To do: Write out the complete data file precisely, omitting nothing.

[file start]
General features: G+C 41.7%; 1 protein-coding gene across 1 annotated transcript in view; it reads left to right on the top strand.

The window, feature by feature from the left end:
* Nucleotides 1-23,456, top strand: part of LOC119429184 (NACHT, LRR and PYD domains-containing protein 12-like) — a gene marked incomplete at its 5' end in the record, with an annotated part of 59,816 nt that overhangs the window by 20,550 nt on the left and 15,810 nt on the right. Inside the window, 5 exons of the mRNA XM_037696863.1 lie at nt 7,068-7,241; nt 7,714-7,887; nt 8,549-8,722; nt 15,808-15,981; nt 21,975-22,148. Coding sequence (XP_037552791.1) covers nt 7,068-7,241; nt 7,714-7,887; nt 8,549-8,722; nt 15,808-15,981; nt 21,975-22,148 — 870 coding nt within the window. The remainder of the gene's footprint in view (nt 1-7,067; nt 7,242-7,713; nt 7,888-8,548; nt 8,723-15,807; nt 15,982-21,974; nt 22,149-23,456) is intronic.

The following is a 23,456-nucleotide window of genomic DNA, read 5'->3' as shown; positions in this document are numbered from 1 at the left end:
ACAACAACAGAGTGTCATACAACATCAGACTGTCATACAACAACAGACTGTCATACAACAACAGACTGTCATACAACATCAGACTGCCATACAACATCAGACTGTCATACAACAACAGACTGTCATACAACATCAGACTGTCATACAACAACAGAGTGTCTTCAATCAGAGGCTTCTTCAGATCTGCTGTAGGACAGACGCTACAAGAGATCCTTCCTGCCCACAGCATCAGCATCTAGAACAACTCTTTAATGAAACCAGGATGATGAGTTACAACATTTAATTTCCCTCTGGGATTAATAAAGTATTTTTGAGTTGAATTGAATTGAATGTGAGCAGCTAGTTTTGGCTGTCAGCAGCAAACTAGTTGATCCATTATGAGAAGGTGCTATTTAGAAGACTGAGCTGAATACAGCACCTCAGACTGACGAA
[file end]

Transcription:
General features: G+C 41.7%; 1 protein-coding gene across 1 annotated transcript in view; it reads left to right on the top strand.

The window, feature by feature from the left end:
* Nucleotides 1-23,456, top strand: part of LOC119429184 (NACHT, LRR and PYD domains-containing protein 12-like) — a gene marked incomplete at its 5' end in the record, with an annotated part of 59,816 nt that overhangs the window by 20,550 nt on the left and 15,810 nt on the right. Inside the window, 5 exons of the mRNA XM_037696863.1 lie at nt 7,068-7,241; nt 7,714-7,887; nt 8,549-8,722; nt 15,808-15,981; nt 21,975-22,148. Coding sequence (XP_037552791.1) covers nt 7,068-7,241; nt 7,714-7,887; nt 8,549-8,722; nt 15,808-15,981; nt 21,975-22,148 — 870 coding nt within the window. The remainder of the gene's footprint in view (nt 1-7,067; nt 7,242-7,713; nt 7,888-8,548; nt 8,723-15,807; nt 15,982-21,974; nt 22,149-23,456) is intronic.

The following is a 23,456-nucleotide window of genomic DNA, read 5'->3' as shown; positions in this document are numbered from 1 at the left end:
ACAACAACAGAGTGTCATACAACATCAGACTGTCATACAACAACAGACTGTCATACAACAACAGACTGTCATACAACATCAGACTGCCATACAACATCAGACTGTCATACAACAACAGACTGTCATACAACATCAGACTGTCATACAACAACAGAGTGTCTTCAATCAGAGGCTTCTTCAGATCTGCTGTAGGACAGACGCTACAAGAGATCCTTCCTGCCCACAGCATCAGCATCTAGAACAACTCTTTAATGAAACCAGGATGATGAGTTACAACATTTAATTTCCCTCTGGGATTAATAAAGTATTTTTGAGTTGAATTGAATTGAATGTGAGCAGCTAGTTTTGGCTGTCAGCAGCAAACTAGTTGATCCATTATGAGAAGGTGCTATTTAGAAGACTGAGCTGAATACAGCACCTCAGACTGACGAA